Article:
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Prevention of antibiotic residues

Prevention of antibiotic residues in milk is necessary to ensure health protection of consumers and to avoid failures during milk processing. In practice residues of antibiotics in milk are most often determined by microbial inhibitor tests. Treatment of mastitis with antibiotics is one of the most important causes associated with positive results of inhibitor tests on bulk tank milk. In conventional milking management factors like accidental milking of treated cows, not attending the withholding time and failures during milking are the main reasons for antibiotic residues in bulk milk together with insufficient cleaning of milking equipment. In automatic milking like in conventional milking management failures are reported as the main reasons for residues in milk. Little is known about the impact of milking intervals on the excretion of antibiotic residues in milk. Previous investigations were mainly focused on the effect of stripping on concentrations of antibiotics in milk after treatment of mastitis.

The aim of the study reported here was to determine the excretion of antibiotics in milk in dependence on milking frequency. Four drugs containing six different antibiotics were studied in healthy cows milked with three different milking frequencies. The concentration of residues in milk at the end of the withholding period was compared to Maximum Residue Limits (MRL) set by Council Regulation 2377/90/EEC.

Excretion trials:
Excretion trials were performed under experimental conditions simulating milking frequencies as observed in AM systems. The healthy cows were treated with one injector for each quarter (worst case) in intervals according to manufacturers instructions. Cows were milked 2 times per day (interval 14/10 hours (reference), 3times per day (interval 8h) or 1.5 times per day (interval 16h). One drug was selected for further analysis in cows with clinical mastitis. Only the diseased udder quarter was treated. The cows with mastitis were milked twice a day or 1.5times per day.

Results and Conclusions:
The excretion time of antibiotic residues in milk of healthy cows varied with different milking frequencies after intramammary treatment. For three of the tested drugs significantly shorter excretion times were observed in cows milked 3 times per day compared to cows milked 1.5 times per day. Longest excretion times were observed for all antibiotics except for one drug in cows milked less frequently with 1.5milkings per day.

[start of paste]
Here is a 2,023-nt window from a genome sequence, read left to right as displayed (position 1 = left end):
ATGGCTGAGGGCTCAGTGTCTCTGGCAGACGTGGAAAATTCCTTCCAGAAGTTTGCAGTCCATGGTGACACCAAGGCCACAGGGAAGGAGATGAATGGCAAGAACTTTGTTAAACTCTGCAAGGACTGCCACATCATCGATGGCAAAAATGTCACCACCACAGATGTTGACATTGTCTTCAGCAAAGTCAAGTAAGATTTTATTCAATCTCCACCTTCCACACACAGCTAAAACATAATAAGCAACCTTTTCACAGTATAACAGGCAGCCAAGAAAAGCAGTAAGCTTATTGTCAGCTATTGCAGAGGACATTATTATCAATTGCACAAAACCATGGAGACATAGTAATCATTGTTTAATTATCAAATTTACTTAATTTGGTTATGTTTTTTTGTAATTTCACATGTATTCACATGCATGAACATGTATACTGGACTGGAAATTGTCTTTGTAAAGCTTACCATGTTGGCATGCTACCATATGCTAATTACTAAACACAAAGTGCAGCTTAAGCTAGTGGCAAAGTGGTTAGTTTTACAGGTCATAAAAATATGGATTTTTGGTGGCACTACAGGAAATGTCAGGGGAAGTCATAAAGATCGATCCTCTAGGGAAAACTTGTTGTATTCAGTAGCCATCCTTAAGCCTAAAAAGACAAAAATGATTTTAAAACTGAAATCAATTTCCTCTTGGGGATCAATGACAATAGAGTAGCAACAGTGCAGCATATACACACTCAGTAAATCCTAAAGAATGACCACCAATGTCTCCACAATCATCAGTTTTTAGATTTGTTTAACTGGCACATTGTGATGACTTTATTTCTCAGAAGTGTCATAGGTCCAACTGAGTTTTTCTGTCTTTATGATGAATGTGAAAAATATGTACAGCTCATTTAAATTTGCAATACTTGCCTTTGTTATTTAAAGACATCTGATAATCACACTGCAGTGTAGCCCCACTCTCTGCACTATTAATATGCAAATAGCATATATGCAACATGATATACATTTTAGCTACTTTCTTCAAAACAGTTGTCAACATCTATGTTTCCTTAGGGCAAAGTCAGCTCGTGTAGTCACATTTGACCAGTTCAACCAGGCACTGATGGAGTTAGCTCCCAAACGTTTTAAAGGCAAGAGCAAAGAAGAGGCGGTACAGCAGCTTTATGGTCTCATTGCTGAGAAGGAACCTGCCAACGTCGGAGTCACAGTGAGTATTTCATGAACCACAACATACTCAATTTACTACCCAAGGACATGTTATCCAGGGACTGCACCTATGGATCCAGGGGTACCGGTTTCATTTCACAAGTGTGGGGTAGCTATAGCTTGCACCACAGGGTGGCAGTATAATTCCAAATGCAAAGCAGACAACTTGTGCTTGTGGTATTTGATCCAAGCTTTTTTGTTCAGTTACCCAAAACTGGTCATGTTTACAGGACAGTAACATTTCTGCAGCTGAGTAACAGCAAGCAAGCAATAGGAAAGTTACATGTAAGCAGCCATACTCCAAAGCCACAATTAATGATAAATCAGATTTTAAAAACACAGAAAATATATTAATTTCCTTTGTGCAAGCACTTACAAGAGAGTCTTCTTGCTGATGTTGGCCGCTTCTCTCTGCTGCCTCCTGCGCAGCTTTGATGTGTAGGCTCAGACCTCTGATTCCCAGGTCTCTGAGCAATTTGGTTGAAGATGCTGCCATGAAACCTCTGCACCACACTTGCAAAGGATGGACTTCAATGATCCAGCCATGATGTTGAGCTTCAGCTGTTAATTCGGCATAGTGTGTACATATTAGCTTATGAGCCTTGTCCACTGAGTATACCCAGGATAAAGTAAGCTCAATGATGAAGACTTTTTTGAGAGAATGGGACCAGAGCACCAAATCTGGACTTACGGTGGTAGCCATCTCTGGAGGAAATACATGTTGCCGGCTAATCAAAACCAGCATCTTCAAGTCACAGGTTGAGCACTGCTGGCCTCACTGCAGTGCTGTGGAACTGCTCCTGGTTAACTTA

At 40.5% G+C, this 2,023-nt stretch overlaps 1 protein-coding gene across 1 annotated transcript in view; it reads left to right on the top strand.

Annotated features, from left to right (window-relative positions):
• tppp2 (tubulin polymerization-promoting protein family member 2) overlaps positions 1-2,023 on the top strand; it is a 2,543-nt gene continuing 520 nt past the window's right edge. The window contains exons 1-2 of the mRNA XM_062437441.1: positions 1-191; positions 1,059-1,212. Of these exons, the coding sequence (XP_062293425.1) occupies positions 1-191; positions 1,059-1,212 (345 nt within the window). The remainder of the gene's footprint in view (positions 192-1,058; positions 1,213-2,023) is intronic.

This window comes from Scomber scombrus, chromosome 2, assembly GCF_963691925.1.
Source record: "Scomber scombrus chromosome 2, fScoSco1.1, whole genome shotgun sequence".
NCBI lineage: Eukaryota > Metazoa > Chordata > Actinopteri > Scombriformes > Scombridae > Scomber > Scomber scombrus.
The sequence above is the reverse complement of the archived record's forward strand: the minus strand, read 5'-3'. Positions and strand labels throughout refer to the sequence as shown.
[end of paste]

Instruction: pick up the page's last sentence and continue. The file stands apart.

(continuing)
Treatment trials in cows with clinical mastitis showed large variation in excretion times of individual cows and much shorter excretion times than in worst case studies in healthy cows. Although no significant differences were determined between groups milked 2 times or 1.5 times per day it should be considered that only one drug was tested in a low number of cows. A more pronounced influence of milking frequency may be observed for other drugs. Although results from studies in healthy cows cannot necessarily be transferred to cows with clinical mastitis, controlled milking of cows at least 2 times per day is recommended after treatment with antibiotics.

If cows in AM systems are milked in shorter intervals after treatment higher concentrations of residues in milk have to be expected. This could increase the risk for carry over of antibiotics into milk of the next cow milked at the same place, especially if failures in cleaning procedures occur.

According to the results presented, prolonged excretion of residues in milk of individual cows in connection with milking frequencies deviating from regular milking times twice per day, seem to be of minor importance for positive results of inhibitor tests in bulk tank milk, when recommendations for treatment are followed.

Verwandte Informationen

Reported by

Federal Research Centre for Nutrition and Food (former Federal Dairy Research Centre)
Hermann-Weigmann-Strasse 1
24103 Kiel
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